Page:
Background and purpose: We sought to characterize the evolution of apparent diffusion coefficient (ADC) and apparent diffusion anisotropy (ADA) in acute stroke and to evaluate their roles in predicting stroke evolution and outcome.
Methods: We studied 26 stroke patients acutely (<24 hours), subacutely (3 to 5 days), and at outcome (3 months). Ratios of the ADC and ADA within a region of infarction and the normal contralateral region were evaluated and compared with the Canadian Neurological Scale, Barthel Index, and Rankin Scale.
Results: Heterogeneity in ADC and ADA evolution was observed not only between patients but also within individual lesions. Three patterns of ADA evolution were observed: (1) elevated ADA acutely and subacutely; (2) elevated ADA acutely and reduced ADA subacutely; and (3) reduced ADA acutely and subacutely. At outcome, reduced ADA with elevated ADC was observed generally. We identified 3 phases of diffusion abnormalities: (1) reduced ADC and elevated ADA; (2) reduced ADC and reduced ADA; and (3) elevated ADC and reduced ADA. The ADA ratios within 12 hours correlated with the acute Canadian Neurological Scale (r=0.46, P=0.06), subacute Canadian Neurological Scale (r=0.55, P=0.02), outcome Barthel Index (r=0.62, P=0.01), and Rankin Scale (r=-0.77, P<0.0005) scores.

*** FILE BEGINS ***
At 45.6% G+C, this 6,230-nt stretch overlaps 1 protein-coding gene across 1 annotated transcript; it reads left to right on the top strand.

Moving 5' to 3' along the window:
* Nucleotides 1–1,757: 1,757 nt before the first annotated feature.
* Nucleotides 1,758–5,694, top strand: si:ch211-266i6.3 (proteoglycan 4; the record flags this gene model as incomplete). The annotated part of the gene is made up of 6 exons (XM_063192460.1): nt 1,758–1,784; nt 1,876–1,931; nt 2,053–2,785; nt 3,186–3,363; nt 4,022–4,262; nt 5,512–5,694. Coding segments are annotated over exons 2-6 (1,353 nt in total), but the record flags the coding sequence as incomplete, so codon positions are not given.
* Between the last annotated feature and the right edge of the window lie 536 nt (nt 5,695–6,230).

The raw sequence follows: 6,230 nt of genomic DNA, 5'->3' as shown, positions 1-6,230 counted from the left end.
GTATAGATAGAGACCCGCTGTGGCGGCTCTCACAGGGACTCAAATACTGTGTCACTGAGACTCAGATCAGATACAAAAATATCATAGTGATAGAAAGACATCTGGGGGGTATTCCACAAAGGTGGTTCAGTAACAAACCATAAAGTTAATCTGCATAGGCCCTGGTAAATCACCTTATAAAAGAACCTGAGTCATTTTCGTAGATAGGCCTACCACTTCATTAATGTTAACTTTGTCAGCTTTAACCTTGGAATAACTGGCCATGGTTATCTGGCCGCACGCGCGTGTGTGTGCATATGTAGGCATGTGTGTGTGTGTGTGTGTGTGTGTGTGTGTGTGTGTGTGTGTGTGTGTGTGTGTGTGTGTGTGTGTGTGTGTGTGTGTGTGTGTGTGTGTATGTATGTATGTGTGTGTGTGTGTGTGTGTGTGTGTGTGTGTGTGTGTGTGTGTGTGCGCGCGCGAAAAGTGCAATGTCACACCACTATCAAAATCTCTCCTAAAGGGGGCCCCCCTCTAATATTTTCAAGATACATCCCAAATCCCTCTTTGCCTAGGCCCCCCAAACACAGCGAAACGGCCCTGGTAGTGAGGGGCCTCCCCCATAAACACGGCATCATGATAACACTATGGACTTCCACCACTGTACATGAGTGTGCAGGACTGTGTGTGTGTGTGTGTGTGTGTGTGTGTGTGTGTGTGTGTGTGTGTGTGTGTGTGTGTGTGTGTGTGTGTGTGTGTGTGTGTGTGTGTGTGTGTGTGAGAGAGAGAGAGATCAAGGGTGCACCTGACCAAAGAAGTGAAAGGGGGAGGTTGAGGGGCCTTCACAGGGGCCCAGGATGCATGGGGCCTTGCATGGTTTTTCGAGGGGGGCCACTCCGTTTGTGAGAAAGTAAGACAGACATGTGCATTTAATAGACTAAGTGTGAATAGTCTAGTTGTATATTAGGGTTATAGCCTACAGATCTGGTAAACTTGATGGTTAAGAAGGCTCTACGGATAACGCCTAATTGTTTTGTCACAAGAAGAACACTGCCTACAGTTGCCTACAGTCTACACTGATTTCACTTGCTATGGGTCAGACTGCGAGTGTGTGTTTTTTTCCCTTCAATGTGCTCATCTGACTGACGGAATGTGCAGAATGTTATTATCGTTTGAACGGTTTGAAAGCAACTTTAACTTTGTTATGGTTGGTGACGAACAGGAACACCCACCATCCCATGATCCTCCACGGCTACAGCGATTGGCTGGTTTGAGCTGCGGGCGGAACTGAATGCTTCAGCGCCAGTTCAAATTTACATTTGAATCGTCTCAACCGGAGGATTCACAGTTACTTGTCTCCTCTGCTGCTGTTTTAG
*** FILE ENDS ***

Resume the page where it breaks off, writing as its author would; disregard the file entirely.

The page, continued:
Conclusions: Combined ADC and ADA provide differential patterns of stroke evolution. Early ADA changes reflect cellular alterations in acute ischemia and may provide a potential marker to predict stroke outcome.